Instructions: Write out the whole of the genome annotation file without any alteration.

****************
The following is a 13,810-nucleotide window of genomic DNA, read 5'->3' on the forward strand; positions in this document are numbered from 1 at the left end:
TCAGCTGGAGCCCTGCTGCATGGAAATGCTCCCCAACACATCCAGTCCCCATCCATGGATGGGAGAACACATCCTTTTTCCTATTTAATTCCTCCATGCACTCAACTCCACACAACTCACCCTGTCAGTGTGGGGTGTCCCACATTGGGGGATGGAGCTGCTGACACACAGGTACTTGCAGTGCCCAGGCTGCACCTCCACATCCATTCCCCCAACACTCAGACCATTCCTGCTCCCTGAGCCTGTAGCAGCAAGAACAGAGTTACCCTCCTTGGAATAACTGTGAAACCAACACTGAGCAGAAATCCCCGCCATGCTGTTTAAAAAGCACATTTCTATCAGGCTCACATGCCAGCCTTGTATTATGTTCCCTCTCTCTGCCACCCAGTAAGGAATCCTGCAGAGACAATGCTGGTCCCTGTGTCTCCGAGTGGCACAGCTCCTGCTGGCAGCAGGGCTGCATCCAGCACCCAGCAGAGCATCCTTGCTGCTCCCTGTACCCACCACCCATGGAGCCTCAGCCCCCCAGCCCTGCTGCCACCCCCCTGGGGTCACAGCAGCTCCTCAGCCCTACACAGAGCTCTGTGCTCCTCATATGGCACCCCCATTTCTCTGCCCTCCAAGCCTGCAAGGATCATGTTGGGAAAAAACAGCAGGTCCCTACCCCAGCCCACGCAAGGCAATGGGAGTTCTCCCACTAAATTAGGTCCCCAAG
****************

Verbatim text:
The following is a 13,810-nucleotide window of genomic DNA, read 5'->3' on the forward strand; positions in this document are numbered from 1 at the left end:
TCAGCTGGAGCCCTGCTGCATGGAAATGCTCCCCAACACATCCAGTCCCCATCCATGGATGGGAGAACACATCCTTTTTCCTATTTAATTCCTCCATGCACTCAACTCCACACAACTCACCCTGTCAGTGTGGGGTGTCCCACATTGGGGGATGGAGCTGCTGACACACAGGTACTTGCAGTGCCCAGGCTGCACCTCCACATCCATTCCCCCAACACTCAGACCATTCCTGCTCCCTGAGCCTGTAGCAGCAAGAACAGAGTTACCCTCCTTGGAATAACTGTGAAACCAACACTGAGCAGAAATCCCCGCCATGCTGTTTAAAAAGCACATTTCTATCAGGCTCACATGCCAGCCTTGTATTATGTTCCCTCTCTCTGCCACCCAGTAAGGAATCCTGCAGAGACAATGCTGGTCCCTGTGTCTCCGAGTGGCACAGCTCCTGCTGGCAGCAGGGCTGCATCCAGCACCCAGCAGAGCATCCTTGCTGCTCCCTGTACCCACCACCCATGGAGCCTCAGCCCCCCAGCCCTGCTGCCACCCCCCTGGGGTCACAGCAGCTCCTCAGCCCTACACAGAGCTCTGTGCTCCTCATATGGCACCCCCATTTCTCTGCCCTCCAAGCCTGCAAGGATCATGTTGGGAAAAAACAGCAGGTCCCTACCCCAGCCCACGCAAGGCAATGGGAGTTCTCCCACTAAATTAGGTCCCCAAG